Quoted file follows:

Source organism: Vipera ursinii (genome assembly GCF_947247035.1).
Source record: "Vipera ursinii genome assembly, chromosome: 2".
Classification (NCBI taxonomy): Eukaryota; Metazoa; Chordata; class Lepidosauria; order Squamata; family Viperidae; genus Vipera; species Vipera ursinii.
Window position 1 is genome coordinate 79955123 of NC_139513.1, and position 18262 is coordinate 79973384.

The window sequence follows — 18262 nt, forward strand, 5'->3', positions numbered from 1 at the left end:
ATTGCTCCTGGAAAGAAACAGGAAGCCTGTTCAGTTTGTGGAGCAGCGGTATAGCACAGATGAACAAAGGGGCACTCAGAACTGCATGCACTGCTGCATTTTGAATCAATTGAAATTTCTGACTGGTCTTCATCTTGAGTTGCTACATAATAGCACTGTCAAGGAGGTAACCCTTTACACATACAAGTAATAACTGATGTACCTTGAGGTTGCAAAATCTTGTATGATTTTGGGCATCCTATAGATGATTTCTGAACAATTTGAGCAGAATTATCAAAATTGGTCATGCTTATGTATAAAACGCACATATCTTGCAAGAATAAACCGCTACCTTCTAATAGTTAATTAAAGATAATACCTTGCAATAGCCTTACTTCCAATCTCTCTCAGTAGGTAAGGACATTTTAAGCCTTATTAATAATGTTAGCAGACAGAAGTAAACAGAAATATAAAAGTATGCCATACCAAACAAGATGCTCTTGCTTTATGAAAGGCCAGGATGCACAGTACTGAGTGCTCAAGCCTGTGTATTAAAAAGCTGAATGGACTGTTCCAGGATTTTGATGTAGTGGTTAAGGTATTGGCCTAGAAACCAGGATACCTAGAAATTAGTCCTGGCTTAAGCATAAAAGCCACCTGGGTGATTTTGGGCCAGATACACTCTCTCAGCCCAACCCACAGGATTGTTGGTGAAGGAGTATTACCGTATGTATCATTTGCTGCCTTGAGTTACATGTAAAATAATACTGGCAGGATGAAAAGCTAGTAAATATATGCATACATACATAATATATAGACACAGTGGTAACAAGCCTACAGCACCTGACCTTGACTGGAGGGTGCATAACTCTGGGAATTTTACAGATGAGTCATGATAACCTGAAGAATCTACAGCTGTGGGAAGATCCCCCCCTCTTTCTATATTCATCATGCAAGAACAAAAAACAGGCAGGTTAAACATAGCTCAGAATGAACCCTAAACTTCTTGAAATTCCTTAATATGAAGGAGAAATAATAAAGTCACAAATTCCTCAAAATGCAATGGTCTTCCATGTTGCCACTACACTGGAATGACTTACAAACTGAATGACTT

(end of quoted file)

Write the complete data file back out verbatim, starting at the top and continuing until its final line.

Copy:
Source organism: Vipera ursinii (genome assembly GCF_947247035.1).
Source record: "Vipera ursinii genome assembly, chromosome: 2".
Classification (NCBI taxonomy): Eukaryota; Metazoa; Chordata; class Lepidosauria; order Squamata; family Viperidae; genus Vipera; species Vipera ursinii.
Window position 1 is genome coordinate 79955123 of NC_139513.1, and position 18262 is coordinate 79973384.

The window sequence follows — 18262 nt, forward strand, 5'->3', positions numbered from 1 at the left end:
ATTGCTCCTGGAAAGAAACAGGAAGCCTGTTCAGTTTGTGGAGCAGCGGTATAGCACAGATGAACAAAGGGGCACTCAGAACTGCATGCACTGCTGCATTTTGAATCAATTGAAATTTCTGACTGGTCTTCATCTTGAGTTGCTACATAATAGCACTGTCAAGGAGGTAACCCTTTACACATACAAGTAATAACTGATGTACCTTGAGGTTGCAAAATCTTGTATGATTTTGGGCATCCTATAGATGATTTCTGAACAATTTGAGCAGAATTATCAAAATTGGTCATGCTTATGTATAAAACGCACATATCTTGCAAGAATAAACCGCTACCTTCTAATAGTTAATTAAAGATAATACCTTGCAATAGCCTTACTTCCAATCTCTCTCAGTAGGTAAGGACATTTTAAGCCTTATTAATAATGTTAGCAGACAGAAGTAAACAGAAATATAAAAGTATGCCATACCAAACAAGATGCTCTTGCTTTATGAAAGGCCAGGATGCACAGTACTGAGTGCTCAAGCCTGTGTATTAAAAAGCTGAATGGACTGTTCCAGGATTTTGATGTAGTGGTTAAGGTATTGGCCTAGAAACCAGGATACCTAGAAATTAGTCCTGGCTTAAGCATAAAAGCCACCTGGGTGATTTTGGGCCAGATACACTCTCTCAGCCCAACCCACAGGATTGTTGGTGAAGGAGTATTACCGTATGTATCATTTGCTGCCTTGAGTTACATGTAAAATAATACTGGCAGGATGAAAAGCTAGTAAATATATGCATACATACATAATATATAGACACAGTGGTAACAAGCCTACAGCACCTGACCTTGACTGGAGGGTGCATAACTCTGGGAATTTTACAGATGAGTCATGATAACCTGAAGAATCTACAGCTGTGGGAAGATCCCCCCCTCTTTCTATATTCATCATGCAAGAACAAAAAACAGGCAGGTTAAACATAGCTCAGAATGAACCCTAAACTTCTTGAAATTCCTTAATATGAAGGAGAAATAATAAAGTCACAAATTCCTCAAAATGCAATGGTCTTCCATGTTGCCACTACACTGGAATGACTTACAAACTGAATGACTT